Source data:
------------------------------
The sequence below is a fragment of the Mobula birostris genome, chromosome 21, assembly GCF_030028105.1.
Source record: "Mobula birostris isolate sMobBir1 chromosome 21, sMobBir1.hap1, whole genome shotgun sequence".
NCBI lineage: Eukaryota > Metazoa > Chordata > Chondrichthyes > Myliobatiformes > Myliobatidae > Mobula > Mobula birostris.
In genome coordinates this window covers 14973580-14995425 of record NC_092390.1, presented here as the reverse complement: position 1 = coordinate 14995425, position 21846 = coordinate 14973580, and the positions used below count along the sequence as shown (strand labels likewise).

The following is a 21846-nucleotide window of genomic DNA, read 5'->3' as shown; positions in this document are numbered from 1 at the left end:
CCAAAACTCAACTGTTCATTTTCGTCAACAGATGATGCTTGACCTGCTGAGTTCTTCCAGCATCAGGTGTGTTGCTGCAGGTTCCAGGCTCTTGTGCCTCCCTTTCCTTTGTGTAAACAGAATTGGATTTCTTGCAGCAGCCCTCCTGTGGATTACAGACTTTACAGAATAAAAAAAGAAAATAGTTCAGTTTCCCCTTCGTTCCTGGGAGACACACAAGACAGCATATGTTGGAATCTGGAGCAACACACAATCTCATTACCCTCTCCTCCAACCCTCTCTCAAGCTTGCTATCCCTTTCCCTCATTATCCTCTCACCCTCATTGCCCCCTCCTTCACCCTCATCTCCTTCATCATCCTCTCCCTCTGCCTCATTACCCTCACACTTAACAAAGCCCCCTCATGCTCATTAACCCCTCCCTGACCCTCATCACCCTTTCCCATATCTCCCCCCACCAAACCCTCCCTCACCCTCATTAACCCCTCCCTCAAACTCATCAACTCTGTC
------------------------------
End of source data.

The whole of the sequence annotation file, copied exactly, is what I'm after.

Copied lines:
The sequence below is a fragment of the Mobula birostris genome, chromosome 21, assembly GCF_030028105.1.
Source record: "Mobula birostris isolate sMobBir1 chromosome 21, sMobBir1.hap1, whole genome shotgun sequence".
NCBI lineage: Eukaryota > Metazoa > Chordata > Chondrichthyes > Myliobatiformes > Myliobatidae > Mobula > Mobula birostris.
In genome coordinates this window covers 14973580-14995425 of record NC_092390.1, presented here as the reverse complement: position 1 = coordinate 14995425, position 21846 = coordinate 14973580, and the positions used below count along the sequence as shown (strand labels likewise).

The following is a 21846-nucleotide window of genomic DNA, read 5'->3' as shown; positions in this document are numbered from 1 at the left end:
CCAAAACTCAACTGTTCATTTTCGTCAACAGATGATGCTTGACCTGCTGAGTTCTTCCAGCATCAGGTGTGTTGCTGCAGGTTCCAGGCTCTTGTGCCTCCCTTTCCTTTGTGTAAACAGAATTGGATTTCTTGCAGCAGCCCTCCTGTGGATTACAGACTTTACAGAATAAAAAAAGAAAATAGTTCAGTTTCCCCTTCGTTCCTGGGAGACACACAAGACAGCATATGTTGGAATCTGGAGCAACACACAATCTCATTACCCTCTCCTCCAACCCTCTCTCAAGCTTGCTATCCCTTTCCCTCATTATCCTCTCACCCTCATTGCCCCCTCCTTCACCCTCATCTCCTTCATCATCCTCTCCCTCTGCCTCATTACCCTCACACTTAACAAAGCCCCCTCATGCTCATTAACCCCTCCCTGACCCTCATCACCCTTTCCCATATCTCCCCCCACCAAACCCTCCCTCACCCTCATTAACCCCTCCCTCAAACTCATCAACTCTGTC